A blog for Catholic men that seeks to encourage virtue, the pursuit of holiness and the art of true masculinity.
Pipe Smoking 101
August 12, 2013
There’s nothing quite as enjoyable as a good pipe—the sweet scent, the smoke rising in gentle clouds, the feel of finely crafted briar in your hand. Then add a good conversation with another man, or even just gazing into space while sitting on your front porch, and you get a wonderful, time-honored, and manly hobby.
Since starting this blog, I have gotten a number of comments and questions about pipe smoking. It’s understandable, as smoking has a long and venerable tradition among men, and especially among Catholics. G.K. Chesterton, Pope St. Pius X, Blessed Pier Giorgio Frassati, Evelyn Waugh, J.R.R. Tolkien, Hilaire Belloc, and St. Damian of Molokai are just some of the famous Catholic smokers. If you take up smoking, you’re in good company.
Because I’ve gotten so many inquiries on this hobby, I’ve decided to share a few basics on how to get started.
Smoking has gotten a serious black eye due to cigarettes. But pipes and cigarettes are quantitatively different. You don’t inhale pipe smoke, it isn’t addictive (I can easily drop it for weeks at a time), and most importantly, pipe tobacco isn’t loaded with thousands of cancer causing chemicals like cigarettes are. It’s also a whole lot cheaper.
For those who say that we shouldn’t smoke because it isn’t healthy, I will simply answer that neither is eating processed foods laden with preservatives, drinking soda (or anything with high fructose corn syrup), consuming alcohol in large quantities, or eating processed sugars. But we all do those things anyway—in moderation, of course.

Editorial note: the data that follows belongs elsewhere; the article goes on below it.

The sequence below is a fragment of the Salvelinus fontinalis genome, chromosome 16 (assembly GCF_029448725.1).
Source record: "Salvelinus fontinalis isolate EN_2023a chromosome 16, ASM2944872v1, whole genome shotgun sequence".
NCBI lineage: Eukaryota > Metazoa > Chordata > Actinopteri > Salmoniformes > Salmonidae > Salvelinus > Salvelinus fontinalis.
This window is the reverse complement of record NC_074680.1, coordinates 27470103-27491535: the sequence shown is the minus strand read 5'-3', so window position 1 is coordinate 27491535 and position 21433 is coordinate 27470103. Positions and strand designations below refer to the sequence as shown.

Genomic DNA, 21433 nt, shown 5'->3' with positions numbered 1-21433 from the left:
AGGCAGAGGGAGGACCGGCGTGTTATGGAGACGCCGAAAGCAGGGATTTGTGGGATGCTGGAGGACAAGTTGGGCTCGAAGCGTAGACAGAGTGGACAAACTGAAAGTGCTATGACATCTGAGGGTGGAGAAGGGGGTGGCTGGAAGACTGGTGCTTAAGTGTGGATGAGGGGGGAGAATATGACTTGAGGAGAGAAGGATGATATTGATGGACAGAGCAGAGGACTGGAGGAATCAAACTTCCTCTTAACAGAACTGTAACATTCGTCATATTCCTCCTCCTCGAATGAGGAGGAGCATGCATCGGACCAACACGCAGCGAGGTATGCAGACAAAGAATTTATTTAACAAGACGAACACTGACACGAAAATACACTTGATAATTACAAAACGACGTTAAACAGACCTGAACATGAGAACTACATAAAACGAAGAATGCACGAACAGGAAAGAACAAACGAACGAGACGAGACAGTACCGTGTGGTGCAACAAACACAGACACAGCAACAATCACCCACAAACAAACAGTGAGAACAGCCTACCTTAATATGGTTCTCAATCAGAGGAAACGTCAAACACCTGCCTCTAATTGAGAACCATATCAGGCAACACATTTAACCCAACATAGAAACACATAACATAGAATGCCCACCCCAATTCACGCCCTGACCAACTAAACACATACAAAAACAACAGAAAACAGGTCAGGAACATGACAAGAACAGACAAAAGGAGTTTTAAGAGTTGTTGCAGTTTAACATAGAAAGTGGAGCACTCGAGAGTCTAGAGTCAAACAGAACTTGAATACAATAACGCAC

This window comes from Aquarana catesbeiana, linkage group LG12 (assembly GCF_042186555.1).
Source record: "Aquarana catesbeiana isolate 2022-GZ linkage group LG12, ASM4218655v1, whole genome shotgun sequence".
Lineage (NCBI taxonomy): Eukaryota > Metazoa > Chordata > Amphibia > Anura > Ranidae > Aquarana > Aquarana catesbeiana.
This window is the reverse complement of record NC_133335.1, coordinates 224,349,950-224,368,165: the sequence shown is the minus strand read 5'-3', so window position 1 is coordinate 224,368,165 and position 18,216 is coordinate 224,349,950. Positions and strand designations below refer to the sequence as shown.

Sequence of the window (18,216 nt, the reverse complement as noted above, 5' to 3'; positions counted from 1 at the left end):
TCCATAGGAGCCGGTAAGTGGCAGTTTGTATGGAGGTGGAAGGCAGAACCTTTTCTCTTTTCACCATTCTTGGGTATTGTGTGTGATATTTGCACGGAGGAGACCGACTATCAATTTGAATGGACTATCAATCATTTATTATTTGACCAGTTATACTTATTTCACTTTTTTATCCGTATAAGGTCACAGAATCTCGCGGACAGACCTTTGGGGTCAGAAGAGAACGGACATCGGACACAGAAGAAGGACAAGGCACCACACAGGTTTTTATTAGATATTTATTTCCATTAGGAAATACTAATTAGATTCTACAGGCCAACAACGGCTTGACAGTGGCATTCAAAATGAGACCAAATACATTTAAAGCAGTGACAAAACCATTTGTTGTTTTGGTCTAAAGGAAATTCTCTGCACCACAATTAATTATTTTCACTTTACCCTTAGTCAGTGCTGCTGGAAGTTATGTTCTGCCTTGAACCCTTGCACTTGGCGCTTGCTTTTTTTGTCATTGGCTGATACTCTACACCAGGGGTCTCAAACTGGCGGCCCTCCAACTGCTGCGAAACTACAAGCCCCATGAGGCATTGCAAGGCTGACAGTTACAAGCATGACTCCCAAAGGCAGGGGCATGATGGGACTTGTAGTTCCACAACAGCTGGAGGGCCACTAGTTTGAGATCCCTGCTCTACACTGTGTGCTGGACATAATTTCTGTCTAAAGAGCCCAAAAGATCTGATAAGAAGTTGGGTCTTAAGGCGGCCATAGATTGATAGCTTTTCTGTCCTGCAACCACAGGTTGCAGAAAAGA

As virtuous Catholic men, we practice the virtue of temperance. Moderation in all things is the best rule, and that applies to smoking as well as eating Twinkies.
Different Kinds of Pipes
There are three main types of pipes that you will find on the market. They all have their advantages and disadvantages. There’s a lot to consider, but for beginners, what you are primarily looking for is a pipe that will smoke cool, that will bring out the natural flavor of your tobacco, and that will feel good in the hand.
1. Briar – Briar pipes are the most common, and they are what most people think of when they imagine a pipe smoker. As the name implies, these pipes are made from the dense roots of the Briar plant. Being the most popular kind of pipe, there are countless varieties of finishes, textures, shapes, and levels of quality available. You can literally spend anywhere from $10 on a low end briar (not recommended) all the way up to $10,000 for a hand-crafted briar (also not recommended).
2. Meerschaum – Meerschaum pipes are made from a soft, white mineral. While I’ve never smoked one, I hear that they are consistently enjoyable and they do not require a break in period like briar pipes. Because they are made from a soft stone, meerschaum pipes are usually carved into intricate designs. You can buy a pipe carved like a pirate if you want. While these can be highly unique and eye catching pipes, keep in mind that you do have to hold it, and something that is intricately carved may not feel so great in the hand. Prices are generally on the low end, usually around $40-$60